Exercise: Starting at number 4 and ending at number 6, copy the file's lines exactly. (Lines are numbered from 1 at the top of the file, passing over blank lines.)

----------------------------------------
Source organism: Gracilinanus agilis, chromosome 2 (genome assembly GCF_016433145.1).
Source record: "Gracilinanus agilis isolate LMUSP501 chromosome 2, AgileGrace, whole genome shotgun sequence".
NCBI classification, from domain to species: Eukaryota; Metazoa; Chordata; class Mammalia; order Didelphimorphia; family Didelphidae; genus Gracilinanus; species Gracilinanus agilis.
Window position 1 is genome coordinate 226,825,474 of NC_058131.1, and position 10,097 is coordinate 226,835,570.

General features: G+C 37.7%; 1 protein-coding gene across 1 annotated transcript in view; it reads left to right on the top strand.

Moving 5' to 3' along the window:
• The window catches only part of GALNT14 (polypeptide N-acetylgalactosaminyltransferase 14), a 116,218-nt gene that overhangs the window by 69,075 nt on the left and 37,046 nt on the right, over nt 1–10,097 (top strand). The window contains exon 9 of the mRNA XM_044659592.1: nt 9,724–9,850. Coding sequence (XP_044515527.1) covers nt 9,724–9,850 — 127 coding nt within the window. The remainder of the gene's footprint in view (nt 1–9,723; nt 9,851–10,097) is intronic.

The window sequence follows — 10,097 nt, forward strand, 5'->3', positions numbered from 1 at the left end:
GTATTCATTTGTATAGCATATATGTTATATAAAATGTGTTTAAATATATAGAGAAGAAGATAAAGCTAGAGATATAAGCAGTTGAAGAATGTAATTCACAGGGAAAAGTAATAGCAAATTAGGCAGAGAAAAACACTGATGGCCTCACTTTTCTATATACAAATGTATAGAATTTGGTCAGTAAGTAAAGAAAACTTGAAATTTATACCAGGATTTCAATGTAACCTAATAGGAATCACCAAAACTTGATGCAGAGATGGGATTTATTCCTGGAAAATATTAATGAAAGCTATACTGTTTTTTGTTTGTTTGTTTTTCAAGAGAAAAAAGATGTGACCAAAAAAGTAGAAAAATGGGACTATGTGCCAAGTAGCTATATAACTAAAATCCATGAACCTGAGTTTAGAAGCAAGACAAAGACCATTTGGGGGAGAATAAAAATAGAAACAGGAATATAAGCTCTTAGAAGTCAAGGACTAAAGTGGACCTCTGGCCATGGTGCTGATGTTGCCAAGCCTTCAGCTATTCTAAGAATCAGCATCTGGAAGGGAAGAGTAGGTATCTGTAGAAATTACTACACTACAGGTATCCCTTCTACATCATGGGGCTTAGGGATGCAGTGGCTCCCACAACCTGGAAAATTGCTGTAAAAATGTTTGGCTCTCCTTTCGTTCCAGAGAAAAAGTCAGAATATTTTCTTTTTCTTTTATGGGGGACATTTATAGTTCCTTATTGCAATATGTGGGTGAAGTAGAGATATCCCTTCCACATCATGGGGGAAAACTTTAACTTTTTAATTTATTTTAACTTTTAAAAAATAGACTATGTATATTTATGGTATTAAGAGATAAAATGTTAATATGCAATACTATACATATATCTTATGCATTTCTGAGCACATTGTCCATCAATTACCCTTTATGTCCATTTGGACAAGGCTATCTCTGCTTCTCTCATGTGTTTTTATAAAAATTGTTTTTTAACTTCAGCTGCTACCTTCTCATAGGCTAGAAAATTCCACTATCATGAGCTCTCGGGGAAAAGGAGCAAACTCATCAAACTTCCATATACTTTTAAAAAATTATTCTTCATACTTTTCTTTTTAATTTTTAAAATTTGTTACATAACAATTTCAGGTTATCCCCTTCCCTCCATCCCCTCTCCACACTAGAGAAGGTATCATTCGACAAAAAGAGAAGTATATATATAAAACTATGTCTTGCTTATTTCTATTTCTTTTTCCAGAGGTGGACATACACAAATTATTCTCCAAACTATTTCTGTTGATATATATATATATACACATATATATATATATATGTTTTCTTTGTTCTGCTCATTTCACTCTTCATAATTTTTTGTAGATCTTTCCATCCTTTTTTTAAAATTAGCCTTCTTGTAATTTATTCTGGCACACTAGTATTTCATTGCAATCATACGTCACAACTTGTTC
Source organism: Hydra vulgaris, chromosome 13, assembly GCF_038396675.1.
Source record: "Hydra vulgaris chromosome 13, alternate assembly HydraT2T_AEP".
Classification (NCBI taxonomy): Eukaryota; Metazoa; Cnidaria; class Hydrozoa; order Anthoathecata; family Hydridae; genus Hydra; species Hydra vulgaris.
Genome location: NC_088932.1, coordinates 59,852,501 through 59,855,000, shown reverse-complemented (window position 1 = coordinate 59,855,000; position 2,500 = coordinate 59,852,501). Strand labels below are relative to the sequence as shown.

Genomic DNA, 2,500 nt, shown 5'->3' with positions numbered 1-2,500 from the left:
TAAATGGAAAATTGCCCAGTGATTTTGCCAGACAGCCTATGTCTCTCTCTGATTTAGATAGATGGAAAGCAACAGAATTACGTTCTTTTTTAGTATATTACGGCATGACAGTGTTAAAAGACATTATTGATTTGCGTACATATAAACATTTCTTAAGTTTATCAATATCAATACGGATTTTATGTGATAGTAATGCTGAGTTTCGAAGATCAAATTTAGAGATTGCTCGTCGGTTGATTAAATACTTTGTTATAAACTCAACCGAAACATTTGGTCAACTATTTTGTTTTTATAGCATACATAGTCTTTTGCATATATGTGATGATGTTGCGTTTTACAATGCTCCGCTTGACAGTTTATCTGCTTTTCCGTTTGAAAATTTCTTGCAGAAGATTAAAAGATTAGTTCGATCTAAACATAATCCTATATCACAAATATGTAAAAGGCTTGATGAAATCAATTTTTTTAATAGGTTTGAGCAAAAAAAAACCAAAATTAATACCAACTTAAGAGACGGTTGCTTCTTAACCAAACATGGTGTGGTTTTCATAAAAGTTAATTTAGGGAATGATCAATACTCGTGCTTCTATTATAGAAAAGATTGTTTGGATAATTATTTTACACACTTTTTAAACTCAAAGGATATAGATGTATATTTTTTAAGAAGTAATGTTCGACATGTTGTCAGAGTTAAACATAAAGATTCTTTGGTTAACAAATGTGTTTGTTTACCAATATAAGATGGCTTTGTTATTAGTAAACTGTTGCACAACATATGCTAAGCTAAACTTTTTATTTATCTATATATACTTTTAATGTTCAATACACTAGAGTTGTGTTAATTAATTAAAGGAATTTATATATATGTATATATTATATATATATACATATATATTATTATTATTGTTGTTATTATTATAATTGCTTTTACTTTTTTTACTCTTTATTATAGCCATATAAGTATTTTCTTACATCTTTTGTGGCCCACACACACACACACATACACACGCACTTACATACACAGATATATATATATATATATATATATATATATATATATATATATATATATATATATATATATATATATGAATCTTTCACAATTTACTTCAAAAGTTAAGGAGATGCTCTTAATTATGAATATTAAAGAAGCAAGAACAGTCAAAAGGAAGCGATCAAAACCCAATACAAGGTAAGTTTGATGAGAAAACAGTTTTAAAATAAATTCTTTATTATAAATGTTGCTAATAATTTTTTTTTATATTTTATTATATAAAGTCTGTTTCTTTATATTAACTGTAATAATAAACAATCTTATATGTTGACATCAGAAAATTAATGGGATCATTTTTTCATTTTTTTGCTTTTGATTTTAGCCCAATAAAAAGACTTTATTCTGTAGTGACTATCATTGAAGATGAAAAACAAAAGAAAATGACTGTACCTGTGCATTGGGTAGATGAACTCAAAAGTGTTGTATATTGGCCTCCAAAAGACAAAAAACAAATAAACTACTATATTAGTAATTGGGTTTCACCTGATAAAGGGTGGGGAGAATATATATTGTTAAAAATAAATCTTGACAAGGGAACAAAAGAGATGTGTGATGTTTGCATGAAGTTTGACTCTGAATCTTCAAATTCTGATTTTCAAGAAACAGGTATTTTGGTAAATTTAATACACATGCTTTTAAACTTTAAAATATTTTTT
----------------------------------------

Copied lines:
Window position 1 is genome coordinate 226,825,474 of NC_058131.1, and position 10,097 is coordinate 226,835,570.

General features: G+C 37.7%; 1 protein-coding gene across 1 annotated transcript in view; it reads left to right on the top strand.

Moving 5' to 3' along the window: